ACHRNEWS

Operating trouble-free ice machines

August 14, 2000
Q: What’s the single most important cause of equipment failure in ice machines?

A: The water.

In its purest form, water is H2O — two parts hydrogen and one part oxygen. Water is also known as the universal solvent, in that it will dissolve bits of everything it comes into contact with.

As water forms clouds in the atmosphere, it absorbs impurities in the air: dust, gases, smog, and pollution. And as the water condenses and falls to earth as rain, hail, sleet, or snow, the process of absorbing contaminates continues.

Once on the ground, water contacts and dissolves additional substances. For example, surface waters like lakes, rivers, and streams become murky from soils. Ground waters like wells and aquifers dissolve and contain “hardness” minerals. Other substances found in water include bacteria, fertilizers, and insecticides.

All water supplies will have varying characteristics, and the source of the water will affect those characteristics. Ground waters will generally contain higher levels of hardness minerals, while surface waters from rivers and reservoirs will contain lower mineral concentrations.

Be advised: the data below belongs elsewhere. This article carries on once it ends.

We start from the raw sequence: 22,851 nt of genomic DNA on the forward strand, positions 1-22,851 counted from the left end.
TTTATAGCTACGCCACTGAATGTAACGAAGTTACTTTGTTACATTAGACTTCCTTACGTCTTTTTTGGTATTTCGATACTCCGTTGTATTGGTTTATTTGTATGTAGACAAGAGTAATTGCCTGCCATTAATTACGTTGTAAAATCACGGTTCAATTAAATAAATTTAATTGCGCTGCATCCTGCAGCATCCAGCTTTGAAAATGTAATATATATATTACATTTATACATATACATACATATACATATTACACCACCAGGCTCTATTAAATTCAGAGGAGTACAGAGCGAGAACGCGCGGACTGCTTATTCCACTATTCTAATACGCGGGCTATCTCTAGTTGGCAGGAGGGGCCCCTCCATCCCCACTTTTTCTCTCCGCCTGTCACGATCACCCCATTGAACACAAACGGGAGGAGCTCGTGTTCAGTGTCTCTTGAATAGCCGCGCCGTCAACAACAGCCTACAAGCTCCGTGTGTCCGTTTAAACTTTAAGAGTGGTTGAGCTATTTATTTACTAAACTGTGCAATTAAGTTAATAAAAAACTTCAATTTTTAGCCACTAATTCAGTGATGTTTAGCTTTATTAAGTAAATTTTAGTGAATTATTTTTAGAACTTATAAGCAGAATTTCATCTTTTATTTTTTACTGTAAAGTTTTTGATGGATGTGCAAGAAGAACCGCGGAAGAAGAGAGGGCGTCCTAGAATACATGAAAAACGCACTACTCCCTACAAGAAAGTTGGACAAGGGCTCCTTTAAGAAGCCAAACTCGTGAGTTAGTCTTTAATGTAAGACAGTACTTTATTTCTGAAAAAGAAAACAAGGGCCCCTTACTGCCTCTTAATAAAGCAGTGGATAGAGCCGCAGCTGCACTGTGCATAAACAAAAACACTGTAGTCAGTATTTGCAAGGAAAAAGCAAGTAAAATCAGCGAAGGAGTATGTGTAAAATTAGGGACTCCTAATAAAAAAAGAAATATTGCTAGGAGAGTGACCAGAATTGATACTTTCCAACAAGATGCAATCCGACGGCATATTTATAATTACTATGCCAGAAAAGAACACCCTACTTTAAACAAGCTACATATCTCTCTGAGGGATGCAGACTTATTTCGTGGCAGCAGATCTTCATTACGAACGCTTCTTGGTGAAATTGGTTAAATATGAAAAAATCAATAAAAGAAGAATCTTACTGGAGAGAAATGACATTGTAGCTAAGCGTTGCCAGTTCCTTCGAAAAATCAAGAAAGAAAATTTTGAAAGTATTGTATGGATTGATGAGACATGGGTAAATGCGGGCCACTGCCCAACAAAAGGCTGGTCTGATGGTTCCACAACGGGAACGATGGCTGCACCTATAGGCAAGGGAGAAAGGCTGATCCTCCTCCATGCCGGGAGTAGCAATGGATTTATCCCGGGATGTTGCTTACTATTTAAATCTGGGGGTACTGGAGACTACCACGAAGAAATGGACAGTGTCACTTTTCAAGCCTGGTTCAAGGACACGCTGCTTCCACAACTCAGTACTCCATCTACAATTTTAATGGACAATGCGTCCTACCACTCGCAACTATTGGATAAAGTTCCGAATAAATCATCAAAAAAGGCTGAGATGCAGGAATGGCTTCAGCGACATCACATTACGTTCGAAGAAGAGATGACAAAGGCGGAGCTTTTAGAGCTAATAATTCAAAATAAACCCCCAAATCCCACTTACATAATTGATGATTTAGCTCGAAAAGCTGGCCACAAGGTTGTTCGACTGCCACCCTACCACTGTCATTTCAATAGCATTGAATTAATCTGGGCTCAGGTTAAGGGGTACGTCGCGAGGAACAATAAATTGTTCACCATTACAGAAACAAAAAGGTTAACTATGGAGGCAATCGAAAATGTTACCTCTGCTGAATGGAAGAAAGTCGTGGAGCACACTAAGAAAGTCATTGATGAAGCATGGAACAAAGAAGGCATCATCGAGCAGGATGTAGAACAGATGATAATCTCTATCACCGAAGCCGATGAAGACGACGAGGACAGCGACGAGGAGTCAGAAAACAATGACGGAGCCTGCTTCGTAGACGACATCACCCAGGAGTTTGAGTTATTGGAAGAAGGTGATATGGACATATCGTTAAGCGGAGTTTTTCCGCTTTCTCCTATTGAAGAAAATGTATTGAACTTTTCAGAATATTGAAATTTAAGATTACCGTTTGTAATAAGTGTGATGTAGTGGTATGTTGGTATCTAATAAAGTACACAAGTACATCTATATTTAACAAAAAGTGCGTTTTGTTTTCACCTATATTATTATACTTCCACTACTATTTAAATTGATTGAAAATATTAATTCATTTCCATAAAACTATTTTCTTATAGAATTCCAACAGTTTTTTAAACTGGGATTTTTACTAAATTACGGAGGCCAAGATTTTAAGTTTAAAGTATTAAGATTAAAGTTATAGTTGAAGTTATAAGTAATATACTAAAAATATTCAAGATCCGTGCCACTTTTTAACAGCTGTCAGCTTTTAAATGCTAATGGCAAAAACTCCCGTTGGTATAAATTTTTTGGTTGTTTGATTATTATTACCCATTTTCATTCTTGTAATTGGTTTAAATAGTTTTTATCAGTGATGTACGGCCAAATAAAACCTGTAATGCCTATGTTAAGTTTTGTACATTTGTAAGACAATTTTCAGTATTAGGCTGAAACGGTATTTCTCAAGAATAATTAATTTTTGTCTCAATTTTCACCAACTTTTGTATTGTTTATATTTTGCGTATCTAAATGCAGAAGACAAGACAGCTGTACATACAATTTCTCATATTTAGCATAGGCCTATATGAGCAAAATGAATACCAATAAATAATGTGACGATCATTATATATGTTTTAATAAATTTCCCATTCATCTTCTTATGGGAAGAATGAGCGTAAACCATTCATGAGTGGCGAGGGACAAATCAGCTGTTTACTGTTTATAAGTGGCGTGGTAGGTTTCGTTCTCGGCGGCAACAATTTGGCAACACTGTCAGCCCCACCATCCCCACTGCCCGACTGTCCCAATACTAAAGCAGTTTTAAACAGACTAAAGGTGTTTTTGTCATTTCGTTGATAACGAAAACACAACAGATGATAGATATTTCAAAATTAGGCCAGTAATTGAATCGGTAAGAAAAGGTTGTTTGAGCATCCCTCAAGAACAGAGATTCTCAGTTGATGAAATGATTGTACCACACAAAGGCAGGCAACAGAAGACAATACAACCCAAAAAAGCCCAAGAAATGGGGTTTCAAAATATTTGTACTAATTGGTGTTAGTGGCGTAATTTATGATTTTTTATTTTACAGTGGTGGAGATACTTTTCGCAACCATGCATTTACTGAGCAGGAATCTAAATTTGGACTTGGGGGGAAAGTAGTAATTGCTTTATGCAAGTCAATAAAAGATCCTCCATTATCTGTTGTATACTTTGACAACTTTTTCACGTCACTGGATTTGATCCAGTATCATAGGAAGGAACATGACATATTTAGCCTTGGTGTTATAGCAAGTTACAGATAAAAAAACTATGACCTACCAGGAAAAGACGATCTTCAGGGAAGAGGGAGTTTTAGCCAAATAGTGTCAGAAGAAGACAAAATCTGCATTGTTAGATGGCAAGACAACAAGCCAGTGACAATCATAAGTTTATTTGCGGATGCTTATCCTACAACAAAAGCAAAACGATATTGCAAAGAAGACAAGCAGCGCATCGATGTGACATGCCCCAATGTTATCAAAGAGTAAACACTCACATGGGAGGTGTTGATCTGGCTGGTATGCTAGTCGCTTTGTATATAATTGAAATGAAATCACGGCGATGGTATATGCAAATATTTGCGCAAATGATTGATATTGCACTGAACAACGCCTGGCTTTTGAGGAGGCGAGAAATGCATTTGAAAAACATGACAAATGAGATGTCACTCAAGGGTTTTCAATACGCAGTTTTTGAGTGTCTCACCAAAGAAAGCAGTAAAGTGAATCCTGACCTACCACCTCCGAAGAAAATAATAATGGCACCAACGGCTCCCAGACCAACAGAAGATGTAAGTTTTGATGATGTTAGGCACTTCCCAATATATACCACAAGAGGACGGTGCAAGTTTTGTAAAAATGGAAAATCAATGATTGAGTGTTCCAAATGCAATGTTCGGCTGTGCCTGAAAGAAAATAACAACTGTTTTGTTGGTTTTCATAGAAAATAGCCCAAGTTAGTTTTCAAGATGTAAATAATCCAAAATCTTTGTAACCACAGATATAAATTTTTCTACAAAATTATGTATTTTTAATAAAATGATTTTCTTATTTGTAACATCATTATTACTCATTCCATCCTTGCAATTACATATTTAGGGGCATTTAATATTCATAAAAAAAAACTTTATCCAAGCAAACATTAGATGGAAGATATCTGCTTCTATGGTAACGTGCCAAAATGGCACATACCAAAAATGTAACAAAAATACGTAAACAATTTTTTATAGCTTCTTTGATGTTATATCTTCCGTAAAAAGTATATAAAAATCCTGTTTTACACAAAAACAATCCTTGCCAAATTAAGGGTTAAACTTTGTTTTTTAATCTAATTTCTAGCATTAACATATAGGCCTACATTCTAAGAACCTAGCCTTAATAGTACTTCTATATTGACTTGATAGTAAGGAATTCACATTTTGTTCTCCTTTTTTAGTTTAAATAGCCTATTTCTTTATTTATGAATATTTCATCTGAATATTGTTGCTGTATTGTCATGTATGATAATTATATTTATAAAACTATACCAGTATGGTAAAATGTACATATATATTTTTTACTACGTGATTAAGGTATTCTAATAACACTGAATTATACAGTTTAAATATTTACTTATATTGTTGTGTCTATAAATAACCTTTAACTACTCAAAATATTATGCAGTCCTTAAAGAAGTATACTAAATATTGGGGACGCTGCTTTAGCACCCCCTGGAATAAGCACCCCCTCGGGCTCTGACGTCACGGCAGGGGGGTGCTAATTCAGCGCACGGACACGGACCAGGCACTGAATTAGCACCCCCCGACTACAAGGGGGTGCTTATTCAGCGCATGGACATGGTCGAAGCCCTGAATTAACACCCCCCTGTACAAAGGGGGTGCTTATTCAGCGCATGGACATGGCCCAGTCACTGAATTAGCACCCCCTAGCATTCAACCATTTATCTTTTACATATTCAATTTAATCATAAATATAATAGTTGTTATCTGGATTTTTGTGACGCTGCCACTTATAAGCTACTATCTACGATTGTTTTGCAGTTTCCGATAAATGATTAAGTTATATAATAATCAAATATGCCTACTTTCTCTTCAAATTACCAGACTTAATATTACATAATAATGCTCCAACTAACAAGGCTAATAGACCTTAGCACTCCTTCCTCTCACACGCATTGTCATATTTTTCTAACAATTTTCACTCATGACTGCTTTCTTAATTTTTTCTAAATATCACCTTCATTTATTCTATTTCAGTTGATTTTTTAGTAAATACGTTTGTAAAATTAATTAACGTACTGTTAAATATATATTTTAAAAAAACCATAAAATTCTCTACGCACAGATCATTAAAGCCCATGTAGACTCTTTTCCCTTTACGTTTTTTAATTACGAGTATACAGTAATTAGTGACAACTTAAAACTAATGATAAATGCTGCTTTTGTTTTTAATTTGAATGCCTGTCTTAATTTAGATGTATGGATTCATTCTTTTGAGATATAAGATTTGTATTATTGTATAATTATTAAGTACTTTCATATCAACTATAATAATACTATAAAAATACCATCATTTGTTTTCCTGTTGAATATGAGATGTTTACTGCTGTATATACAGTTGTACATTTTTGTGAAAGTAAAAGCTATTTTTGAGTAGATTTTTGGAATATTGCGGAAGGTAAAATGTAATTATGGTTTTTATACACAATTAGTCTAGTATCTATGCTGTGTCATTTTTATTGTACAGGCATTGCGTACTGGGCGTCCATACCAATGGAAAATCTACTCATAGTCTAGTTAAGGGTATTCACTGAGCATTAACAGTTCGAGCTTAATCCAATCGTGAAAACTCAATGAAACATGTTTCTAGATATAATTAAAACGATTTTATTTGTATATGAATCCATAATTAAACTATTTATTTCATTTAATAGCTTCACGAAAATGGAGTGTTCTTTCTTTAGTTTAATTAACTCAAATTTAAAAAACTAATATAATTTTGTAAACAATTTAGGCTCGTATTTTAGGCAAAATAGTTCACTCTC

Regardless of the source of the water, the potential for water-related problems in icemakers abounds. They can include scale formation, objectionable tastes and odors, sediment, and slime growths.

Proper water treatment will eliminate water-related problems. Knowing your water and taking preventive steps will help ensure trouble-free ice production for your customer.

Scale control

Scale is a common problem in ice machines. Even though the water is not heated, hardness minerals tend to concentrate in the unfrozen water and precipitate out on the freezing surfaces, restricting tubes, orifices, and valves.

Ice in a scaled machine tends to stick to the scale, jamming the machine and stopping production. Scaling conditions in a commercial ice machine result in higher energy costs, lower ice production, and costly breakdowns.